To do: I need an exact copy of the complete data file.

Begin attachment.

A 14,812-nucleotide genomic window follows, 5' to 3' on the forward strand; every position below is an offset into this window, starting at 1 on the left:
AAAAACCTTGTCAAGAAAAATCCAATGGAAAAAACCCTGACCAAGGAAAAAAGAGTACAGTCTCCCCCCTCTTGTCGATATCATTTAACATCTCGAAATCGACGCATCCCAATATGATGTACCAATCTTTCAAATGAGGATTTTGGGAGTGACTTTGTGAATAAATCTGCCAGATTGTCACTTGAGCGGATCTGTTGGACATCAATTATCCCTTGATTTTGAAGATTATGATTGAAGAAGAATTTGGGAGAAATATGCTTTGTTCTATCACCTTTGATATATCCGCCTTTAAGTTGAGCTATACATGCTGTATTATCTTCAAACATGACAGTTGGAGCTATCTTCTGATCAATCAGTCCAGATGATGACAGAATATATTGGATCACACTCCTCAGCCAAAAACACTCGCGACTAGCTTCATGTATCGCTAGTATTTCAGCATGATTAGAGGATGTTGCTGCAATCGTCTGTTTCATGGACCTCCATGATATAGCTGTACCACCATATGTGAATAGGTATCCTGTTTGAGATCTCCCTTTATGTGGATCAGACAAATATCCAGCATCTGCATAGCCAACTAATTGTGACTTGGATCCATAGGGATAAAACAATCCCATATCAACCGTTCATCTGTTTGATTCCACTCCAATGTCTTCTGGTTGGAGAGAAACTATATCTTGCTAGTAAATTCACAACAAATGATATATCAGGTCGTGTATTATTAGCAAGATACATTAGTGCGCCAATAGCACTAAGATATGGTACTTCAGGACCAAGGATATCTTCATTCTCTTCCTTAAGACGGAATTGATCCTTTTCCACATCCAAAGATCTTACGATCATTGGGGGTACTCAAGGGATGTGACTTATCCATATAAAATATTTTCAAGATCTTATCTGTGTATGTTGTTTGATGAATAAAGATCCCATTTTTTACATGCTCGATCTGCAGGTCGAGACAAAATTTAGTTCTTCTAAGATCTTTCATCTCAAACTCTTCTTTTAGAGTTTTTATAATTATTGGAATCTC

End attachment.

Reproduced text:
A 14,812-nucleotide genomic window follows, 5' to 3' on the forward strand; every position below is an offset into this window, starting at 1 on the left:
AAAAACCTTGTCAAGAAAAATCCAATGGAAAAAACCCTGACCAAGGAAAAAAGAGTACAGTCTCCCCCCTCTTGTCGATATCATTTAACATCTCGAAATCGACGCATCCCAATATGATGTACCAATCTTTCAAATGAGGATTTTGGGAGTGACTTTGTGAATAAATCTGCCAGATTGTCACTTGAGCGGATCTGTTGGACATCAATTATCCCTTGATTTTGAAGATTATGATTGAAGAAGAATTTGGGAGAAATATGCTTTGTTCTATCACCTTTGATATATCCGCCTTTAAGTTGAGCTATACATGCTGTATTATCTTCAAACATGACAGTTGGAGCTATCTTCTGATCAATCAGTCCAGATGATGACAGAATATATTGGATCACACTCCTCAGCCAAAAACACTCGCGACTAGCTTCATGTATCGCTAGTATTTCAGCATGATTAGAGGATGTTGCTGCAATCGTCTGTTTCATGGACCTCCATGATATAGCTGTACCACCATATGTGAATAGGTATCCTGTTTGAGATCTCCCTTTATGTGGATCAGACAAATATCCAGCATCTGCATAGCCAACTAATTGTGACTTGGATCCATAGGGATAAAACAATCCCATATCAACCGTTCATCTGTTTGATTCCACTCCAATGTCTTCTGGTTGGAGAGAAACTATATCTTGCTAGTAAATTCACAACAAATGATATATCAGGTCGTGTATTATTAGCAAGATACATTAGTGCGCCAATAGCACTAAGATATGGTACTTCAGGACCAAGGATATCTTCATTCTCTTCCTTAAGACGGAATTGATCCTTTTCCACATCCAAAGATCTTACGATCATTGGGGGTACTCAAGGGATGTGACTTATCCATATAAAATATTTTCAAGATCTTATCTGTGTATGTTGTTTGATGAATAAAGATCCCATTTTTTACATGCTCGATCTGCAGGTCGAGACAAAATTTAGTTCTTCTAAGATCTTTCATCTCAAACTCTTCTTTTAGAGTTTTTATAATTATTGGAATCTC